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The Ultimate Guide to Choosing a One-Person Tent

So you’ve made up your mind and you’re ready to commit to the one-person tent lifestyle. Good for you. These bad boys are faster, lighter, and more efficient than anything else on the market. And while fast and light are always nice, take it from us: You don’t want to get caught up simply chasing the lowest weight and smallest packed size possible. Don’t get us wrong, both are important aspects of a one-person backpacking tent, but they aren’t the end-all-be-all factor in the segment.

Any solo backpacking tent worth buying is both small and compact. Why else would you buy one? With that being said, unless you’ve got strict goals for total pack weight and/or volume, we think this is the wrong place to start your hunt for the perfect solo tent. So what makes a one-man backpacking tent a winner? Simple: Livability.

Person camping on a river using a one-person tent.

The term “livability” refers to a broad range of features you’ll want to look out for in a solo tent. We’ve been conducting some extensive one-person tent testing this month, and decided to narrow down the features we’ve found that make a one-person tent as livable as possible. Below we’ll break down what we consider to be the most important aspects of livability and how to spot them in your next tent.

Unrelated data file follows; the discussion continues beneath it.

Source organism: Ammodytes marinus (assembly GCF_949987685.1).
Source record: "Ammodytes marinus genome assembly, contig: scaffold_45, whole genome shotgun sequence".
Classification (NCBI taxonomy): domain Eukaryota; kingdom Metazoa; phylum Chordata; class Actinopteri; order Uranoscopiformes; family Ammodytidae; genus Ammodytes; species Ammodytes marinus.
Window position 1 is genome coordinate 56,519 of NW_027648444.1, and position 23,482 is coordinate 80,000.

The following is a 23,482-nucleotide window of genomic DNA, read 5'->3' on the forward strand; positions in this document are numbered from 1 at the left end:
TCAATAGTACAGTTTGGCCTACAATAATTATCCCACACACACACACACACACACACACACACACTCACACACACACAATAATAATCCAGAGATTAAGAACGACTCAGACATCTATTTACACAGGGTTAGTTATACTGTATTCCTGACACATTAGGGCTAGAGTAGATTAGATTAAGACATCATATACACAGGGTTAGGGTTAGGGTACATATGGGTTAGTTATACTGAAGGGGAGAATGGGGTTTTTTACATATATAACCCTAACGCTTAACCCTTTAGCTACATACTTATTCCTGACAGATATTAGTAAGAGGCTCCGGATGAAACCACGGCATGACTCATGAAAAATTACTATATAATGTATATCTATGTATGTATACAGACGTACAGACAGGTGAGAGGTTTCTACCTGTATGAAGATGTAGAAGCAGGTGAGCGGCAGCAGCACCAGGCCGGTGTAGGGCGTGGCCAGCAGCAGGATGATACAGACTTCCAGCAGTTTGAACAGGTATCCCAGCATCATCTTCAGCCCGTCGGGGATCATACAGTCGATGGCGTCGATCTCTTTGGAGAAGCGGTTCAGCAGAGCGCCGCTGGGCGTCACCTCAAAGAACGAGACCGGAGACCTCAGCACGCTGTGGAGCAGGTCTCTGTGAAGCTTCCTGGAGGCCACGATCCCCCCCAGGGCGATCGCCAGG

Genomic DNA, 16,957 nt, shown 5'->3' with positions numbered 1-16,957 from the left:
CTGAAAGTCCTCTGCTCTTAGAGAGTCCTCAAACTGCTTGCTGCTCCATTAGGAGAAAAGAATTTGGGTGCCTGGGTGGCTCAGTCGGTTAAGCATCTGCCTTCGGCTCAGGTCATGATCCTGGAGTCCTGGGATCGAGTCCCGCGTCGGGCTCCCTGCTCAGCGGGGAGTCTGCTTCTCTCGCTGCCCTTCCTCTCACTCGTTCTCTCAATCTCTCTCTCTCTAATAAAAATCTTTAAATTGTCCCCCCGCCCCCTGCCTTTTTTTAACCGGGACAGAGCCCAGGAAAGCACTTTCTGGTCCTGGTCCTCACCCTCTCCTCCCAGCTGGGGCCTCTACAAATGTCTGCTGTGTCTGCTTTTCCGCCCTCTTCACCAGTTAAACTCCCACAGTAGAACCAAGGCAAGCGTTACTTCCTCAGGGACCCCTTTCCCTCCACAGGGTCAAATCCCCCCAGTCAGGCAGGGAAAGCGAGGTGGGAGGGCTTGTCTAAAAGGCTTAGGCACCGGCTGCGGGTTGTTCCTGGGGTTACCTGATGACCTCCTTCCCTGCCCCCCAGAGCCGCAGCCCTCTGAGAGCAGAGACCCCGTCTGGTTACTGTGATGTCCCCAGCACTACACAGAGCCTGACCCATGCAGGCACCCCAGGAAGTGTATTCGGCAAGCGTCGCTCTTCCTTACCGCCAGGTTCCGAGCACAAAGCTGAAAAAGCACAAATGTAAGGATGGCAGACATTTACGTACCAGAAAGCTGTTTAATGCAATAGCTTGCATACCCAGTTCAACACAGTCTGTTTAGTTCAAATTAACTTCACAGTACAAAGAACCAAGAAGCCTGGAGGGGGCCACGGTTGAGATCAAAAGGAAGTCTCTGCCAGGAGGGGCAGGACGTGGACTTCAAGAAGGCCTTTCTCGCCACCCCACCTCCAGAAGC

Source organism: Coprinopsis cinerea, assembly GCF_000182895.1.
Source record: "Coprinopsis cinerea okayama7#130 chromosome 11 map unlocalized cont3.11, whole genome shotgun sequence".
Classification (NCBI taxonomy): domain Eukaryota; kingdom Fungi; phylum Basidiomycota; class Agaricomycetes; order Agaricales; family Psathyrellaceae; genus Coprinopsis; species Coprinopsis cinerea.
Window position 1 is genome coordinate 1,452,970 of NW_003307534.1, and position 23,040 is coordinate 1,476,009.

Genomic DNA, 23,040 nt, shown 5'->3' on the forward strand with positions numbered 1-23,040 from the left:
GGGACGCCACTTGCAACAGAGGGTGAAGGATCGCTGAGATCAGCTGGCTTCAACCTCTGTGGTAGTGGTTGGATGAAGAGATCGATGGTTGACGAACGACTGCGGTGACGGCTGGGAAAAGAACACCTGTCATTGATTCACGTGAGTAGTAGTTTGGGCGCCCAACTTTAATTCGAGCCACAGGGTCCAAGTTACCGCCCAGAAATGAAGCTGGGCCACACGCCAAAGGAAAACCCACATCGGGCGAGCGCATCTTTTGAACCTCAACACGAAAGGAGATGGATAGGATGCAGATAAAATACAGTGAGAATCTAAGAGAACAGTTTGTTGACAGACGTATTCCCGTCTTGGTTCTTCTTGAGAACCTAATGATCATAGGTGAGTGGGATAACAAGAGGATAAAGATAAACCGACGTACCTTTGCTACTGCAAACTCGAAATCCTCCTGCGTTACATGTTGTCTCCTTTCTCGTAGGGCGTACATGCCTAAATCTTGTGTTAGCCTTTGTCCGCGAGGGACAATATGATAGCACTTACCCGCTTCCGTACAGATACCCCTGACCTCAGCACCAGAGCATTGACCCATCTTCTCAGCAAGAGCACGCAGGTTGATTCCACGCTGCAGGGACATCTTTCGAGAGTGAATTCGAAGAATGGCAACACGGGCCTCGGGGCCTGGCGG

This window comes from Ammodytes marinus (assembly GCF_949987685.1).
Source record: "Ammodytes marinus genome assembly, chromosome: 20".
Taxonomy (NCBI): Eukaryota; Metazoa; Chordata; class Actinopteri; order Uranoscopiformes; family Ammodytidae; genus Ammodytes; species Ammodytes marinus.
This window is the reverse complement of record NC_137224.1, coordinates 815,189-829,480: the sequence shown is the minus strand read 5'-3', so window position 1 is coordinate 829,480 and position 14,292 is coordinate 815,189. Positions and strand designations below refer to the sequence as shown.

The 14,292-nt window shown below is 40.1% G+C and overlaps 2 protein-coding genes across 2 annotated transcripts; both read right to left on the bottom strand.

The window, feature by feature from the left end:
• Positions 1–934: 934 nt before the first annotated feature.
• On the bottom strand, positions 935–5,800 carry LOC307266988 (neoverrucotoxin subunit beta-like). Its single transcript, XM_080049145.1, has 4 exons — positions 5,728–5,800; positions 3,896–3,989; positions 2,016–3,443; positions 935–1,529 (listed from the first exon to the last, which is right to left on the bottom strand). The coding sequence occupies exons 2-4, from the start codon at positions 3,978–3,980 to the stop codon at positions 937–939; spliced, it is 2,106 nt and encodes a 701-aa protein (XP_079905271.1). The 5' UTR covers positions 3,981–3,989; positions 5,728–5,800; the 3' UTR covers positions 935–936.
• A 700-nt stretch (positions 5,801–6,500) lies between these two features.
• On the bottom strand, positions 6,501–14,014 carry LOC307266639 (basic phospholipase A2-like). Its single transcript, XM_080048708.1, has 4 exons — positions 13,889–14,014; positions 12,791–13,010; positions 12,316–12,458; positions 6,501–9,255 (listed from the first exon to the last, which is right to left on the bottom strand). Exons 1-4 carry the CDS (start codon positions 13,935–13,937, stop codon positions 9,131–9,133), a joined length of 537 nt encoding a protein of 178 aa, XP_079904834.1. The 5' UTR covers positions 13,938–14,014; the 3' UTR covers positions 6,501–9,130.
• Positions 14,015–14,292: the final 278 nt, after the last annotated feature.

You Want as Much Interior Space as Possible

There’s no easy way to put this, so we’ll just come out and say it: The interior space on your average one-person tent falls somewhere between the back seat of a Volkswagen Beetle and a plus-sized coffin. Once the rainfly is on and the door is closed, they’re all a little cramped, a little awkward to shift around in, and incredibly inconvenient to change clothes inside of. That’s just part of the experience.

A person's legs and an interior view of a one-person backpacking tent.

For that reason, we can’t over-emphasize shopping for a one-person tent with as much interior space as possible. When we talk about interior space, we’re referring to three main dimensions: Floor space, peak height, and shoulder room. All three are important, so let us explain how they work.

Floor Space Explained

Floor space refers to the dimensions of the actual floor of the tent, where you’ll be spending all your time laying down and (hopefully) getting some much-needed rest. The first number you’ll want to know here is “floor area” which refers to the total square footage of the tent floor, head to toe and side to side. The sweet spot is typically somewhere around 20 square feet, but that number doesn’t tell the whole story.